Category: Ken Morgan

Prepare soil to nourish wintering plants

Fall is settling in on us and that means it’s time for amending the soil for some plants to feed them into the new year and promote their next bloom. Start with poinsettias and roses then move on to the Christmas cactus and acid-loving plants. At the end of the month, check in on strawberry plants and get your leaf composter fired up. Fall is fun, but there’s still much to do in the garden. WEEK ONE • Hosta plants are going dormant now. After foliage has yellowed and browned, cut stalks to the ground. Check the pH now and adjust, it needs to be between 6.0 and 7.0, to be on target for the new growth in the spring. • To get your poinsettia to re-bloom in time for the holidays, give it 12 hours of total darkness and 12 hours of light per day. Just a few minutes of artificial light will upset the process. Continue to do this for two full months. Also, fertilize the plants every other watering. My choice is Jack’s Classic Blossom Booster. WEEK TWO • After the last roses bloom, spread bone meal over the soil and soak in. A lot of rose guides suggest pruning now; but I believe it is better to wait until March to prune back any rose. Do this before spraying dormant oil/lime sulfur spray. This will...

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Be ready to adjust for falling temps

For the first week of September for your gardening chores, remember to not prune any spring-flowering shrubs, such as forsythia, azalea, camellia, holly, lilac, rhododendron, Spirea, and viburnum. They are within three weeks of completing bud formation for next year’s flower bloom, be sure to check pH and provide one last feeding. Also for that first week of this month, be sure to clear away summer annual flower debris from beds, but only prune back wave petunias, snapdragons, and geraniums as they can withstand some frost and will continue to provide a beautiful flower display. Provide enough water to maintain soil moisture. Cleome, sweet alyssum, snapdragons, and some types of marigolds will self seed, just shake the ground with the dried stems. WEEK TWO • Starting this week, bag all grass clippings as you mow the lawn. When soil temperatures begin to drop to cooler than 53 degrees, the micro-organisms that break down the grass clippings become dormant, resulting in thatch. Thatch promotes lawn insects and diseases. This will also help if you intend on re-seeding your lawn, since the grass seed needs to come in contact with the soil. It will also allow the lime and fertilizers to work better. Making sure the blades are sharp on the mower will also help keep your lawn in good shape. • To help roses to harden off and mature for...

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Start your defense against stink bugs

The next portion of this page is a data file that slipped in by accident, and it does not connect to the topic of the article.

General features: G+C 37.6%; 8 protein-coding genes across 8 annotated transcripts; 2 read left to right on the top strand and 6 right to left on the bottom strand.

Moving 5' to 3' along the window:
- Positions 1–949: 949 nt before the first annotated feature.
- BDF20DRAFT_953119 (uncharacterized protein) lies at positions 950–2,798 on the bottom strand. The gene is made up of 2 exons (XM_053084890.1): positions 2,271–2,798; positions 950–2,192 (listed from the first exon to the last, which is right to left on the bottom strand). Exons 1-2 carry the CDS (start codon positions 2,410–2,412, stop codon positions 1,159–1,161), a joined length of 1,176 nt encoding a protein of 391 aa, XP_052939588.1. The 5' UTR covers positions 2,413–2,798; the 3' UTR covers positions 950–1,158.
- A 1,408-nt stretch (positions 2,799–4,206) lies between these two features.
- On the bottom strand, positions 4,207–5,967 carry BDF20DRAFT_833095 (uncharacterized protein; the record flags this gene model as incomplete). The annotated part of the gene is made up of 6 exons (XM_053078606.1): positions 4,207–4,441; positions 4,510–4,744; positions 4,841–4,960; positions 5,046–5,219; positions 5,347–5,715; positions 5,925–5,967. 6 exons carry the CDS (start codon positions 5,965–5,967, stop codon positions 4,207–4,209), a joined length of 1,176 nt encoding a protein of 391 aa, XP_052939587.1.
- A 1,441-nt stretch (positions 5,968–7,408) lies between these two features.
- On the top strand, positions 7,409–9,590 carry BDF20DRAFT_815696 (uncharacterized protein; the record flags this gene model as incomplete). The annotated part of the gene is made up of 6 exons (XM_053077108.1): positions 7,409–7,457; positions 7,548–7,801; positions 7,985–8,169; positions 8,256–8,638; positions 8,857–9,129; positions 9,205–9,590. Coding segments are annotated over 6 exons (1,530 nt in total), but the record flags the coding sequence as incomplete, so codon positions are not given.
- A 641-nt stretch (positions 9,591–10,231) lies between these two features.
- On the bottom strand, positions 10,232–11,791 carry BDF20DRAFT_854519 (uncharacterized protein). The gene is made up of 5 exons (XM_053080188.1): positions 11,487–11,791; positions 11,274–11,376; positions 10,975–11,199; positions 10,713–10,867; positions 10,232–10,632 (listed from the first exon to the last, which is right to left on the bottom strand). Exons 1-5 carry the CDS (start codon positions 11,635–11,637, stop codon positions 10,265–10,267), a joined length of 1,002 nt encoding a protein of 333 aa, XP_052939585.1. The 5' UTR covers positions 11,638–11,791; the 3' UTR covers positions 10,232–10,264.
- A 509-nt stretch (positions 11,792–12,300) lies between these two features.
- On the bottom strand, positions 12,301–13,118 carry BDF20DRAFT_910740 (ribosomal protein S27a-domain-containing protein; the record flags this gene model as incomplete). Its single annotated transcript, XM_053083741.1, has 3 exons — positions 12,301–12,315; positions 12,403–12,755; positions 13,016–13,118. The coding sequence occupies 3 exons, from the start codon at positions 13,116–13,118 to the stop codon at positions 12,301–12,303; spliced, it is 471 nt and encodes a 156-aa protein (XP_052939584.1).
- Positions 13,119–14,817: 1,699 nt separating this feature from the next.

Set up stink bug traps in your yard. These traps will lure stink bugs with an attractant that is odor-free to humans, before they enter your home or damage your vegetable or fruit gardens. A light can be purchased separately to be added to the trap for indoor use. Remember to mow your lawn high (three to four inches tall) to prevent stress and shade the roots. WEEK ONE 1. If you are considering a fall vegetable garden, now is the time to purchase cold crop vegetable seeds. Broccoli, spinach, turnips, kale, greens and cauliflower are prime crops that will harvest before frost and thrive during the cooler fall nights. 2. Prune marigold flowers at the first sign of discoloring. A major disease (called botrytis) will take out marigolds quickly if you do not keep them pruned this time of the year. Pruning them will also promote a more lush and blooming plant. WEEK TWO 1. Prune back to the ground all raspberry and blackberry canes which have just fruited. Pruning the spent canes encourages continued spur development on canes which have grown this summer meaning a better fruit yield. Also, prune out any pencil thin and dead canes to encourage more light into the plant for more vigor. Apply Espoma’s Hollytone at recommended label instructions to provide nutrients. 2. It is time to move your potted amaryllis indoors...

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Quick summer tips are in season

Remember, lawns and established plantings need at least one inch of rain every week. If it does not rain, then one slow watering is best. Watering in the morning (5 a.m. to 10 a.m.) is best to prevent fungus and scorching. If you live in an area with sandy soils, such as parts of Caroline and Dorchester counties, you will need to do this twice weekly. Remember, don’t forget to check your container plantings — not only for water — but also to see if you need to add more potting soil or Leafgro. Sometimes when planters are allowed to dry out too much, the soil will shrink away from the sides of the containers. Here is a checklist to keep in mind for July: Week 1 • Japanese Beetles are now present and mating. Place Beetle Traps at the corners of the property, away from desirable plants (roses, grapevines, flowering plums and cherries). We suggest using Bonide’s Yard and Garden Eight, Beetle Killer or liquid Sevin. These are contact killers and will last between ten and fourteen days; • Pinch back chrysanthemums one last time to enjoy bushier plants and more flowers in the fall. New flower buds will start forming in late July or early August; • This is a good time to cosmetically prune arborvitae, mugo pines and yews; and • If your flowering annuals are...

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